MF Doom – the demented mad scientist of hip-hop music and culture. In truth that might even be an understatement. Although he started out in the early 1990’s under the moniker Zev Love X, personal tragedies and an ever evolving mind have spawned almost as many alternate personalities as Kool Keith. The comparison’s apt when you consider that like Keith, all of these personalities may sound similar vocally, but each presents a different style and/or ideal musically. You just can’t put the MF Doom of “Operation Doomsday,” the Viktor Vaughn of “Vaudeville Villain” the King Geedorah of Monsta Island Czars and the musical stylings of Metal Fingers into the same category. They’re each unique, interesting, and independent facets of a man whose TRUE indentity may never be revealed. Like a great luchadore, MF knows the mystique of the mask can make the man behind it much more popular than he’d otherwise be.
Choosing once again to wield the persona of Metal Fingers, the composer who fuses various unrelated elements into a sonic hip-hop harmony, the MF’er has unleashed his newest set of introspective instrumentals. He has dubbed each set in this series his “Special Herbs,” which you’re free to interpret as either the ingredients he cooks up or the buds that he tokes up. It really makes no difference, because when Fingers nÃ©e Doom is inspired by his herbs, he serves up some of the best sonic concoctions to be heard anywhere. The only disturbing or hard to comprehend part of the magic that MF wields is why even after four previous volumes he still occasionally feels compelled on “5 & 6” to end tracks abruptly, with no warning or smooth volume fade-outs. As much as you can enjoy the tracks in progress, hitting the harsh ends is like the mental audio equivalent of smacking into a brick wall. Perhaps that’s why MF has a Metal Face after all – to protect him from the sudden impacts.
At just over forty-six minutes and thirteen tracks in length though, “5 & 6” may just be the strongest and most concise concoction that Fingers has brewed up to date. Starting with the loping “Pennyroyal,” each song builds elements together in ways that might seem casually simplistic but exhibit hidden depths. “Lavender Buds” is downright shocking in it’s epic beauty – seemingly tailor made for a smooth R&B singer to croon over, but teasingly shy in delivering the goods by only giving up brief vocal snatches over it’s carefully interwoven pianos, bass and drums. “White Willow Bark” is something closer to familiarity for old Doomsday fans, sounding synthetically electronic and yet perplexingly deep and rich in it’s overall impact. Just as the beat seems poised to achieve an orgasmic climax, Fingers pulls back and starts again, letting the instrumental build to a much richer and deeper aural joy. “Orange Blossoms” has a lilting flute and soft cooing vocals that achieve the opposite effect – far from being soft, they are actually haunting and spooky in a pleasantly chilling way. “Coffin Nails” is some straight up finger snapping foot tapping funk you can’t help but jam out to, and the “Kava Kava Root” is just as deep in it’s many different elements as it’s name would imply.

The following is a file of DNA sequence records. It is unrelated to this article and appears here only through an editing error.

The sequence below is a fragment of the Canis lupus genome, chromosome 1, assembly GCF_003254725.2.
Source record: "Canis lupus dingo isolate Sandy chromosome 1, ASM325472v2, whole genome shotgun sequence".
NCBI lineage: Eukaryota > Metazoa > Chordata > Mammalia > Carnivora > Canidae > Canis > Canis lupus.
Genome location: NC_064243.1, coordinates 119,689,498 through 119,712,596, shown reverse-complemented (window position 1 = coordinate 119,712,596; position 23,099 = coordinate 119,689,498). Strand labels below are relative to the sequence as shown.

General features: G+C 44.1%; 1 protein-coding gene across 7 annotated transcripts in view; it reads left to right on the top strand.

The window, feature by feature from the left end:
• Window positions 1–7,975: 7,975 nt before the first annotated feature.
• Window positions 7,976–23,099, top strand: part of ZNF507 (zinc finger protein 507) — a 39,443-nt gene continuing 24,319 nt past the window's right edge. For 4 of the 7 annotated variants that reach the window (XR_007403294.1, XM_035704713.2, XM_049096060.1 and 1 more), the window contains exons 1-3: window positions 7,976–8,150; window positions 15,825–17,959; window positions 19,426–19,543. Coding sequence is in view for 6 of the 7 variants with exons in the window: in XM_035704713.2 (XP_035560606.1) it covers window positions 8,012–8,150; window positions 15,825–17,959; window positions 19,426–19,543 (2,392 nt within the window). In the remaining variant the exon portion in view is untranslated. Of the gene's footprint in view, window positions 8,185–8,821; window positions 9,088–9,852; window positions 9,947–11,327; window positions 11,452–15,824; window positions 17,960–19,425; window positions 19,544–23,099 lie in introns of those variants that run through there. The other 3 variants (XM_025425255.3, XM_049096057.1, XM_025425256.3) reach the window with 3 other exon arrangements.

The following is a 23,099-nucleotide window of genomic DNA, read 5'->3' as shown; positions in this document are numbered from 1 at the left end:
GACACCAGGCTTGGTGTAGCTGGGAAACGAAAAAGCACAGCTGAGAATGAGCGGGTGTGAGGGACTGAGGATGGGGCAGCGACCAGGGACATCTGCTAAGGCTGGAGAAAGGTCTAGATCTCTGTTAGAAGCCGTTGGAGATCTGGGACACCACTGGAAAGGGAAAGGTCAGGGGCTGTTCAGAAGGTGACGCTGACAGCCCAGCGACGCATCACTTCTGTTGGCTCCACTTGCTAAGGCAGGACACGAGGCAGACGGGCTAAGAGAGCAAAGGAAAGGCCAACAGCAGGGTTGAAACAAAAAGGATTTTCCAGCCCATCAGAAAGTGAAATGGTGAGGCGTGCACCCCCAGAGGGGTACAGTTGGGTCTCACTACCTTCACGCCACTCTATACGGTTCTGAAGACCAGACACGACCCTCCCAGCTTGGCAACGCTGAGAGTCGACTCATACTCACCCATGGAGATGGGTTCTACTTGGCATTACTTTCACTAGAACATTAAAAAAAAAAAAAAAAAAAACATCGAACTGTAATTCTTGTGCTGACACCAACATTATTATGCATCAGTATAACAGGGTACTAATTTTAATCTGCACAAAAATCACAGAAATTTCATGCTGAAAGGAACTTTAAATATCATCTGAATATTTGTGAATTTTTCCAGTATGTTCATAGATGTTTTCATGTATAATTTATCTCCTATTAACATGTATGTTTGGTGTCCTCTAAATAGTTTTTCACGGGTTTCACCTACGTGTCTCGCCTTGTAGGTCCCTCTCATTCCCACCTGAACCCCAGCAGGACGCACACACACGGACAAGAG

Things are no less intriguing or intoxicating on the album’s second half. It’s nearly impossible to pin down where the “Valerian Root” is going, showing no fear in breaking from one bass chord to the next with a technique that seems as off-key and yet perfectly considered as a DJ Premier classic like “D. Original,” particular when the keys tie the melody back together. “Jasmine Blossoms” is the most challenging to listen to cohesively – the beatboxing is almost amateurish yet quixotically the song could not flow without it’s beat and the thrown in stabs of some old school b-girl crew saying “SUPER!” as the glue. If you can quaff this thick brew, you’ll be ready for everything else that follows. “Black Snake Root” is some appropriately Shaft-like blaxploitation funk. “Horehound” is a demented revisitation of The Electric Company, given a huge adrenaline injection of bass and hip-hop attitude PBS never even thought about. “Dragon’s Blood” leaks through a little bit of that MF Doom personality again, with such high powered comically inspired drama you may want to shout “Holy Metal Faced madness Batman!” The “Myrtle Leaf” that follows it is thus organically refreshing. It all comes to an end on “Patchouly Leaves,” which appropriately enough sounds like it draws from nearly every technique Fingers has in the loops and samples it melds into a thoughtful, yet slightly weird, whole.
While the album’s back cover promised some “enhanced bonus footage” that this reviewer had neither the time nor patience to pursue further, “Special Herbs, Vols. 5 & 6” hardly needs such extras. Call him whatever name you feel like, but on this latest installment of instrumentals to please the hip-hop soul, you can hardly call MF whack. With this kind of alchemy up his sleeve, one can easily believe even the leadest of audio material can be turned into pure rap gold.